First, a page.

“Beginning with the death of the Seer, and his entrance into Paradise, the poem recounts the whole drama of earth's moral history, in the form of a narrative from the lips of Oriel, his guardian angel. Our limits will not allow us to go into any analysis of the action represented. We can only say that it exhibits a rich and creative imagination, an exquisite purity of taste, and a power of delineation that leaves little to be desired. Nothing is vague and half-conceived, or indistinctly told. The language is simple and precise, rarely turgid or strained, or marred with affectations of any sort. In the mode of conceiving and describing the scenery and life of the invisible world, there is a felicitous medium between the grossness of sheer materialism on the one hand, and the shadowy tenuity of an unreal spiritualism on the other. Aside from the brief and simple statements of the Scriptures themselves, we have read nothing, to our thought, at all comparable to these pictures of the intermediate state of departed souls. In the progress of the dramatic development of the plan, the interest is well sustained, and holds the unflagging attention of the reader to the last. If, along with a power to appreciate charming language and the harmonies of verse, one has also a heart warm with devout affection and in quick sympathy with what is truly spiritual and divine, he cannot but find pleasure, absorbing and intense, yet altogether healthful, in this noble contribution to English sacred literature. No Christian heart, it would seem, can fail to be refreshed and made permanently better by finding itself borne up, as on mighty wings, into the highest regions of religious thought, and enabled to study, in one comprehensive view, the great scheme of Eternal Providence for the recovery of the human race to holiness and life. We have felt, on laying down this volume, as if we had been for some time wandering through the bewildering loveliness of Paradise ; breathing its vital air, communing with angels and the spirits of the just made perfect, and beholding the face and hearing the voice of the Blessed One whom the holy in all worlds adore. Such, we can hardly doubt, will be the experience of many who will read and re-read its quickening and inspiring pages.”
Our maturer judgment has confirmed these first impressions. The popular heart, too, has responded at last to the touching power of this great poem. Although so far removed from the materialistic and sceptical spirit which extensively pervades the current literature, it has attracted even the worldly to its pages. Though as full of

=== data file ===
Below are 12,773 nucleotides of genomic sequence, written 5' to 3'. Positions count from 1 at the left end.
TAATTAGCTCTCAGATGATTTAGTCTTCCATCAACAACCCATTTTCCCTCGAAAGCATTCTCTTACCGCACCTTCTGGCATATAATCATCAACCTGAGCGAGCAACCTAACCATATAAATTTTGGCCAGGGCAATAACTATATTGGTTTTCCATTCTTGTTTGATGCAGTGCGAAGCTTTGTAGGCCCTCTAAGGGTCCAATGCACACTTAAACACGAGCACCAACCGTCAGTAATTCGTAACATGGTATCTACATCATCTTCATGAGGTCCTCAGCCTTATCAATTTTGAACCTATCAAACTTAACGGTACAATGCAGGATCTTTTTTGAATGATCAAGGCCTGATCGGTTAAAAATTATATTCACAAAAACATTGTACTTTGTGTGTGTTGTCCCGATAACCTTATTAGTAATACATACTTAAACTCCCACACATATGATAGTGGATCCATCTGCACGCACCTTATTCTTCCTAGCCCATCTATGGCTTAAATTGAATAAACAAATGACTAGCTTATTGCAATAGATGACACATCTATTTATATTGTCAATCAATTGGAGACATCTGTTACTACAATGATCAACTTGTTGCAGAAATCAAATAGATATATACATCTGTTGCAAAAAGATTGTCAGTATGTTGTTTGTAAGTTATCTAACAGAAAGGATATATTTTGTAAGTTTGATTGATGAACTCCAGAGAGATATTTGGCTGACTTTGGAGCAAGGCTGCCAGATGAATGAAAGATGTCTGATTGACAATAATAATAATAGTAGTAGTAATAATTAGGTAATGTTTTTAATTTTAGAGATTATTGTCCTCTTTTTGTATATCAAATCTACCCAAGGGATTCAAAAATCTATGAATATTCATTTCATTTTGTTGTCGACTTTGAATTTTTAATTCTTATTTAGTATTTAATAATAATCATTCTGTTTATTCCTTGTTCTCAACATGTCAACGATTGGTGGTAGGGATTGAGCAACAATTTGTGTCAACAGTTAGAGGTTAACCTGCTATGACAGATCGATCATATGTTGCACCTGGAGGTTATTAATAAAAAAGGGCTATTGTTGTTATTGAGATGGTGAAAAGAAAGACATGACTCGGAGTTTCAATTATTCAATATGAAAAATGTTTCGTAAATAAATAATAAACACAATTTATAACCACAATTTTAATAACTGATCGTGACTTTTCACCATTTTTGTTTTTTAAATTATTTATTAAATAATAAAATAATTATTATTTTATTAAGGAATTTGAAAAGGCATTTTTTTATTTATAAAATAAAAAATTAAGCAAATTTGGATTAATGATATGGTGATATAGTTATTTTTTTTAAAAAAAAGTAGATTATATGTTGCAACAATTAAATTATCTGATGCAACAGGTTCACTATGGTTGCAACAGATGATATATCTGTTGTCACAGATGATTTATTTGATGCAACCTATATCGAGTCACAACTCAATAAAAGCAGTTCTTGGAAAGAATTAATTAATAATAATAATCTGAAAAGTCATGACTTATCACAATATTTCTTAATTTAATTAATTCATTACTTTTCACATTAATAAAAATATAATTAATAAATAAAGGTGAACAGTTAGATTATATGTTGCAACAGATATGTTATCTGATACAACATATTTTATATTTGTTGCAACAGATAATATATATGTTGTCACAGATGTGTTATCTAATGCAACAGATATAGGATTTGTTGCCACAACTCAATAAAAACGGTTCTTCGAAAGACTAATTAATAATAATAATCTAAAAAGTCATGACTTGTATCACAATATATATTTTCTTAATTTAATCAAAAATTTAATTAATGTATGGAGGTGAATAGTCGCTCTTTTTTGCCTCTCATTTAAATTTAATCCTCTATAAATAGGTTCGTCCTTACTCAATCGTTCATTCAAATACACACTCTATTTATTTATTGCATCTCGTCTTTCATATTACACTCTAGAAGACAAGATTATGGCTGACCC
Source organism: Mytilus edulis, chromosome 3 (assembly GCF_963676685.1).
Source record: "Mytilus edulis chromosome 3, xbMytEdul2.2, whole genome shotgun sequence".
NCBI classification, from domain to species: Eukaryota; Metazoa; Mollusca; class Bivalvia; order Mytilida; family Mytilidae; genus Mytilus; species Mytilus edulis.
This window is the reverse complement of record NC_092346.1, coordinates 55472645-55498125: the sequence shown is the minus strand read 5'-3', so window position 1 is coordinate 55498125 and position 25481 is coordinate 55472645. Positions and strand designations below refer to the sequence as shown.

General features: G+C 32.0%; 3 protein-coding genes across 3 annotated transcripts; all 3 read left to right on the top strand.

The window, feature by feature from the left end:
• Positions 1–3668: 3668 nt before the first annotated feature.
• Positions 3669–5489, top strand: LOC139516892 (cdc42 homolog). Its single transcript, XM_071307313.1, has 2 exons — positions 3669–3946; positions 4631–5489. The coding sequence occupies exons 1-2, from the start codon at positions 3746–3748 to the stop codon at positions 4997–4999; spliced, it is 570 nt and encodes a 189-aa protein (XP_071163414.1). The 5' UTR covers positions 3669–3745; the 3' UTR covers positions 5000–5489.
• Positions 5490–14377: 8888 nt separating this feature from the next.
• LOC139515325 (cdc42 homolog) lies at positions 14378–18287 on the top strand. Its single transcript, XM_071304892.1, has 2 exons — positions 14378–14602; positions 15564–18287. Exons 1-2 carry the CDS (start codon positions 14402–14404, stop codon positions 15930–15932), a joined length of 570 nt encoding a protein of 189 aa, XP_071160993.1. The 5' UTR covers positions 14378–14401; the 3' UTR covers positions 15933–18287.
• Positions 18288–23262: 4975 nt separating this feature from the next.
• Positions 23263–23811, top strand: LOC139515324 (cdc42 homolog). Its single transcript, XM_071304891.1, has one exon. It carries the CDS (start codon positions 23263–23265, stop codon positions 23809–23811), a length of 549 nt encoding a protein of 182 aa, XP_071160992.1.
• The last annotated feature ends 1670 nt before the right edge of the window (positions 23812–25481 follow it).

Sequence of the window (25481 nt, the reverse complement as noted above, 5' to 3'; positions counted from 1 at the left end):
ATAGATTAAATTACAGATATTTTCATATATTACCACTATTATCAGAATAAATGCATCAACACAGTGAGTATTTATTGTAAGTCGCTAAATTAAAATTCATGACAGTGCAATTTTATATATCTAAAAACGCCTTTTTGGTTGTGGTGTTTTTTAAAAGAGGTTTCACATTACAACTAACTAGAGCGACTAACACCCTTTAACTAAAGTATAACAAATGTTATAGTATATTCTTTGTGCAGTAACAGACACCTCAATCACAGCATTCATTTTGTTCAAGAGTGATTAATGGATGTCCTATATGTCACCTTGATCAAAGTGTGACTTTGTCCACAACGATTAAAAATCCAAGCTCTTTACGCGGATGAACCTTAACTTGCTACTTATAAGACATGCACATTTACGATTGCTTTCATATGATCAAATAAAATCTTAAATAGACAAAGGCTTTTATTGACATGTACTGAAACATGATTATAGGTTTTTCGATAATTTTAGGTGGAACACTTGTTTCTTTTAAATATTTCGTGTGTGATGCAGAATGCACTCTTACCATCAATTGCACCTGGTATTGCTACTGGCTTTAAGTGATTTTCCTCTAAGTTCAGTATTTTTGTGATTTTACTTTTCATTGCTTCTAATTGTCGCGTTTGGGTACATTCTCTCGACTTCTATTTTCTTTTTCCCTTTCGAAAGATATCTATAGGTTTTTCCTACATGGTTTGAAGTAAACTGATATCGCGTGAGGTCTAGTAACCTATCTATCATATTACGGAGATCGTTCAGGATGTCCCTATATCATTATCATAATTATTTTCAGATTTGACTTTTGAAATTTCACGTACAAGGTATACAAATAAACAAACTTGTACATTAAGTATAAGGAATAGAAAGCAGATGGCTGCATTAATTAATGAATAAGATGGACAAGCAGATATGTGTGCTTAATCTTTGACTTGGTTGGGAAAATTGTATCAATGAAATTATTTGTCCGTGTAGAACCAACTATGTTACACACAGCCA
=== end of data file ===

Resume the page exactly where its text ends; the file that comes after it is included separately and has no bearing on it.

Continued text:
Though as full of Christian truth and feeling as that enchanting dream, the “ Pilgrim's
Progress,” like that inimitable book, it has arrested and held the attention of widely different classes. More than twenty thousand copies have been sold in this country. Many lovers of heavenly things have found themselves spiritually refreshed and quickened, while feasting both intellect and imagination amidst its magnificent visions. instance within our knowledge, an intelligent sceptic, who had retired from business to enjoy his wealth, was indebted to the reading of it for a renovated faith and a Christian hope that brightened as he entered, soon after, within the vale to behold for himself the invisible realities. If the captious critic should maintain that it is no certain proof of high artistic merit in a poem, that it has produced practical results that might have been reached by means of words in simple prose as well, we grant it. But when you have an original and splendid poem that artistically satisfies the critical intellect and the discriminating taste, it is high praise to be able to say that, in addition to all this, it speaks effectively to that which is divinest in the human soul, — its moral and religious nature. indeed, fully of the opinion that poetry, to be of the highest order, must always be subservient to an end, or ends, beyond that of merely affording a transient pleasure. As one of the noblest of the